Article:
Mubarak, awaiting retrial, to be placed under house arrest
Ousted leader gets freedom back, but will stay at home for his own safety • Former leader to be tried again over the killing of protestors but corruption charges may be dropped • Ben-Eliezer: The Egyptians miss Mubarak, despite faults • Europe cuts aid.
Daniel Siryoti, Eli Leon and Gideon Allon
Former Egyptian President Hosni Mubarak
Photo credit: AP
What was considered pure fantasy up until two months ago turned into reality on Wednesday when a special tribunal ordered ousted Egyptian President Hosni Mubarak released from the Tora Prison, where he was awaiting trial.
During the court hearing Mubarak's lawyer, Farid el-Deeb, cited the fact that Mubarak had been incarcerated for the maximum amount of time permissible under the law -- two years. The judges said that although Mubarak still had to stand trial again for the killing of protestors, there was no legal requirement to keep him behind bars. The prosecution said they would not challenge the court's decision.
In 2012, Mubarak was found guilty of ordering the killing of protesters during the 2010-2011 popular uprising, but he has since successfully appealed his verdict and is awaiting retrial. Mubarak was also acquitted on one count of corruption and may have others dropped or dismissed outright.
According to various news reports on Wednesday, Mubarak may leave prison within 48 hours, although Interim President Adly Mahmud Mansour has instructed the authorities to place Mubarak under house arrest in Sharm el-Sheikh due to the country's state of emergency following the ouster of Islamist president Mohammed Morsi. Mubarak's sons Alaa and Gamal are also awaiting trial, along with Mubarak's Interior Minister Habib el-Adly. All three are expected to remain in prison.
A security official in Cairo said Mubarak's house arrest is a consequence of the regime having assured Saudi Arabia that the former leader's well-being would be guaranteed.
Meanwhile, the Egyptian military continued its manhunt for those responsible for the killing of 25 Egyptian off-duty police officers in Sinai this week, as part of the ongoing clashes between the Muslim Brotherhood and the newly installed regime.
The international community has been upping the pressure on the Egyptian rulers in light of the violent clashes. A statement issued by the European Union on Wednesday said member states had agreed to "suspend export licences to Egypt for any equipment which might be used for internal repression." The 28 foreign ministers who had convened in Brussels for an emergency summit urged the Egyptian military and the pro-Morsi camp to renew their talks so as to avoid additional casualties.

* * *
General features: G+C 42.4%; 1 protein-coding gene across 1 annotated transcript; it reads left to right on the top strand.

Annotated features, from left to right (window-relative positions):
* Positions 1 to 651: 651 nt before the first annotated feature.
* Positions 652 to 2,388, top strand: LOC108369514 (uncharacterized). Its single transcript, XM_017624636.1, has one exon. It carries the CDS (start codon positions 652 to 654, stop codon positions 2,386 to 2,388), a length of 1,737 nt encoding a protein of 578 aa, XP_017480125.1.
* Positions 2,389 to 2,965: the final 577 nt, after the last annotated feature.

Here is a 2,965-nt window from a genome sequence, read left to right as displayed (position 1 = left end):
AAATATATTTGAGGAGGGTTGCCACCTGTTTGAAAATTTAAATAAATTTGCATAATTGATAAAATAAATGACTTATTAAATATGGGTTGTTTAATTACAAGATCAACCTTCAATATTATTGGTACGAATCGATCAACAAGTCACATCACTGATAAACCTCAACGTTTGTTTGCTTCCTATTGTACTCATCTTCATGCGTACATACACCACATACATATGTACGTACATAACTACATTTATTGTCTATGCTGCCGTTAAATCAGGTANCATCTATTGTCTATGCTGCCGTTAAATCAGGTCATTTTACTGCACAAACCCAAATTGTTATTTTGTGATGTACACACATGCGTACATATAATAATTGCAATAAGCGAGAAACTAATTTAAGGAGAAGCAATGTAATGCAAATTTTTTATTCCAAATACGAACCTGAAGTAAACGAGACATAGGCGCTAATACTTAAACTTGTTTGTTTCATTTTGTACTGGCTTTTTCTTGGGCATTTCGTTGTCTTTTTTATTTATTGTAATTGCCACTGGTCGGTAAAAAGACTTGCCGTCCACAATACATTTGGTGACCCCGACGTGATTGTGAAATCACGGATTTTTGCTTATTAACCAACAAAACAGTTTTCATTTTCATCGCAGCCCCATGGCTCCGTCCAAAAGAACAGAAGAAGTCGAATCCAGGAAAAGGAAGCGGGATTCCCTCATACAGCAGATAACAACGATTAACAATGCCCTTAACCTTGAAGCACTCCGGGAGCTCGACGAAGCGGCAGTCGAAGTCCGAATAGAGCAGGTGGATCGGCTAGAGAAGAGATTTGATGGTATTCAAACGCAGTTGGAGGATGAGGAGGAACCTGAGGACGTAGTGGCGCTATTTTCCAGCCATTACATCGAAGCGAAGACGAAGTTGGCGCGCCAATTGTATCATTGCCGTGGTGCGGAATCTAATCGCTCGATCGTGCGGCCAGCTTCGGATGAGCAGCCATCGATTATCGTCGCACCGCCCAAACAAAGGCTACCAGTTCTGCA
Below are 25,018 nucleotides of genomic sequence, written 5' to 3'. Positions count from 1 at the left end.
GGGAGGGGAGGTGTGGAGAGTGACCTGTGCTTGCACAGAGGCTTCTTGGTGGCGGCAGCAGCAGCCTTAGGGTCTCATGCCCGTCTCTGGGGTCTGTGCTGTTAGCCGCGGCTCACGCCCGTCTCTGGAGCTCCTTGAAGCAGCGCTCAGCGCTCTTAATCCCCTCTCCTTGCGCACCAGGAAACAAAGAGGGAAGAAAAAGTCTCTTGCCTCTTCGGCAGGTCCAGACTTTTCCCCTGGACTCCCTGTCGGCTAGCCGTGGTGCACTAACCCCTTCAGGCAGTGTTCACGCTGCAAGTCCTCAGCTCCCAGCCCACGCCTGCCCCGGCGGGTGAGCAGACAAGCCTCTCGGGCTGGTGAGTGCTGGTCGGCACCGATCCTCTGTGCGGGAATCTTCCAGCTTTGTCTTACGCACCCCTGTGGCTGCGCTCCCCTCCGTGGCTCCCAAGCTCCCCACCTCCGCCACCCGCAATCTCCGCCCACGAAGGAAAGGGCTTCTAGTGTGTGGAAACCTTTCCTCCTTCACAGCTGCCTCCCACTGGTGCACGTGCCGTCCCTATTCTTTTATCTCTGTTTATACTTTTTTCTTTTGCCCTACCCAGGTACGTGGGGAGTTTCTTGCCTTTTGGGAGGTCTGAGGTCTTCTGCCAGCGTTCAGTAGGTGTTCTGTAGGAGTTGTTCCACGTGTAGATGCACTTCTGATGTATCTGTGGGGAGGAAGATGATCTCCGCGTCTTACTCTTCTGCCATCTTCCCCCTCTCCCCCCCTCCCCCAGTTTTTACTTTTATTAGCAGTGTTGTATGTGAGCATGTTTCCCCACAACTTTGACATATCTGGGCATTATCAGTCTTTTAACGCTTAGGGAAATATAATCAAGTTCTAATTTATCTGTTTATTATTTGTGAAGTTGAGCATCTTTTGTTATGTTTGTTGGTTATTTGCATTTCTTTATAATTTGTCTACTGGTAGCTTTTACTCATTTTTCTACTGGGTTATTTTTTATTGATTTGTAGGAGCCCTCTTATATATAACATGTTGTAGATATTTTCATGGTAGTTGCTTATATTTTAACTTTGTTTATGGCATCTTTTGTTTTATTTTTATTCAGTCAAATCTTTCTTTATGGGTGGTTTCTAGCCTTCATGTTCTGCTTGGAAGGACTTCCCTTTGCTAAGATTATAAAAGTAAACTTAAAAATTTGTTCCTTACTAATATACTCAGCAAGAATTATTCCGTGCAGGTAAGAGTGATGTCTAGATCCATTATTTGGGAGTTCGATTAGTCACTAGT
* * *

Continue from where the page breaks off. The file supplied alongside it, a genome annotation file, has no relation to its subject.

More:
French Foreign Minister Laurent Fabius said the ministers "decided to maintain aid for the Egyptian population because it already suffers enormously." The EU's High Representative for Foreign Affairs and Security Policy Catherine Ashton said the ministers "do believe the recent operations of the security forces have been disproportionate and we’re worried about the resulting alarming number of people that have been killed.”
Over in Washington, U.S. President Barack Obama held a special meeting with the National Security Council and Secretary of State John Kerry to discuss the latest developments in Egypt. Despite reports on the suspension of U.S. aid to the African state, the administration said no such decision had been made. Egyptian Prime Minister Hazem el-Beblawi played down the reports on the scaled back aid, saying Egypt "would be just fine without U.S. and European aid."
On Wednesday, MK Binyamin (Fouad) Ben-Eliezer (Labor) told the Israeli news portal Ynet that "Mubarak's release was expected. Since I follow the Egyptian media -- both on radio and on television -- I can tell you that Mubarak is missed. The Egyptian street feels that way too."
Ben-Eliezer has been a close friend of the ousted Egyptian leader and has frequently conversed with him. "Considering what has been taking place in Egypt, people will now appreciate his contribution much more; Egyptians had a unique opportunity to evaluate Morsi and watch how he transformed Egypt from a military dictatorship into an Islamist dictatorship," Ben-Eliezer continued. "Mubarak is no saint; he has had his share of mistakes, but he is also no Zionist. He is an Egyptian patriot who loves his nation; he has contributed heavily, and personally, to the stability of the Middle East and the West."
Ben-Eliezer said it was too early to tell whether Mubarak's release would have an impact on how things unfolded in Egypt.